Hey Besto!

My best pesto yet ~ besto!

My best pesto yet ~ besto!

I got all experimental on the weekend and whizzed up this vibrant green sauce. Pesto is easy enough as it is, isn’t it? Well this one is even easier.

I left out the nuts and I substituted the Parmesan for goat’s fetta so it’s nut free and dairy free which means it’s a winner for even the sensitive folk.

Ingredients to serve two:

  • 1 x bunch basil leaves, washed and torn.
  • 2 Tablespoons of cubed goat’s fetta, I used the South Cape Island marinated goat’s fetta and only used 8 cubes.
  • 1 x garlic clove.
  • Olive oil, salt, pepper and a pinch of sugar.

Method:

1. Start by pulsing the basil leaves with a little olive oil just to get things going.

2. Then add the cheese and garlic and blend like a mo’fo’.

3. Season to taste and add olive oil until desired consistency.

4. Optionally, add a lick of cream if you like creamy pesto.

I prefer to use my stick blender for pesto as it usually gets all stuck down the bottom of my tall blender and hard to scrape out.

This is how I served it up:

Actually it is very good.

Actually it is very good.

I returned the cooked pasta to a pot, poured over the pesto and gently heated through some frozen peas.

Then I stirred through diced avocado and halved cherry tomatoes. Another turn of the pepper grinder and it was tuck-in-able!

Seriously, I may never use pine nuts or Parmesan again. Pine nuts are so damned expensive and it’s heaps easier to blend an already soft cheese than a hard cheese. And anything that makes my work in the kitchen easier is a winner with me.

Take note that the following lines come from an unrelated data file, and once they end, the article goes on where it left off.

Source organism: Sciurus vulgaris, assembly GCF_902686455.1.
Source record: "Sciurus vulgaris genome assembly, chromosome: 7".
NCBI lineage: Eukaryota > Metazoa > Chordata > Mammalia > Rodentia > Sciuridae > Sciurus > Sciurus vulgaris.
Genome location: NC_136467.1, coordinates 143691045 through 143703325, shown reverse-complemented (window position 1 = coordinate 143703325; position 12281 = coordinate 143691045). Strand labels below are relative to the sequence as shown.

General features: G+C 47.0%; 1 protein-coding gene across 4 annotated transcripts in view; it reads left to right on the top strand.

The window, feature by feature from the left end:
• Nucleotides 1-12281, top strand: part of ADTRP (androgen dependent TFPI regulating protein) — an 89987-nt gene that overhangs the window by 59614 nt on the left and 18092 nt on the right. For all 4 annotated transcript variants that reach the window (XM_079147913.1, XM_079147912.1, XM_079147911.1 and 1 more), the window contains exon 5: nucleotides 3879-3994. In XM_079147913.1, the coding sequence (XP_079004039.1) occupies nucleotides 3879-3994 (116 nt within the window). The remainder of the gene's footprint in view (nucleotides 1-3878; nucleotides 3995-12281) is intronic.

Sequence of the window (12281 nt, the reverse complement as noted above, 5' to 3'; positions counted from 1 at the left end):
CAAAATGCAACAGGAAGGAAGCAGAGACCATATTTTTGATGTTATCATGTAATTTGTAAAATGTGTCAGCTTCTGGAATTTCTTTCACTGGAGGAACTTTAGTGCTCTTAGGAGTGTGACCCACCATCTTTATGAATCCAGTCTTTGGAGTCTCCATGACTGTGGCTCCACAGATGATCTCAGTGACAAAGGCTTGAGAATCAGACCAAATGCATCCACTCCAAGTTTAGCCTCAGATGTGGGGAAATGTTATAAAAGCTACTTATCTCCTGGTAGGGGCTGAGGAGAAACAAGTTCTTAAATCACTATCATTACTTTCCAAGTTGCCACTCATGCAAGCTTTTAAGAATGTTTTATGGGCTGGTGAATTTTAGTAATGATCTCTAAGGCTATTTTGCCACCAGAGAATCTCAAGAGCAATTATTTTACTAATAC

One might like to add protein to this meal with the addition of a nut, but you can use walnuts or almonds instead of pine nuts. Or you can make a salad and garnish it with dry-roasted nuts. Or you can stir this sauce over some browned chicken pieces or toss through some diced bacon (which removes it from the meatless category!). Personally I was feeling well fed after a big bowl.

Basil contains the minerals iron, calcium, manganese, magnesium and potassium (blood, immune system and structure); and the vitamins A, C and K (immune system and structure). Its distinctive aroma is tell tale of the volatile oils it comprises, which have potent anti-microbial activity. One might like to chew basil leaves or make a point of cooking with them when there’s been a tummy bug about the house.

~Go on and give this a whizz you’ll be well pleased with yourself!~

Green means GO!

Green means GO!

~Yours with a pasta slurp of satisfaction, K180, x

 

 

 

Comments

  1. Yum, Thats all! You are so inspiring.

  2. This is probably the 100th time I have revisited this recipe! We love it over here :)

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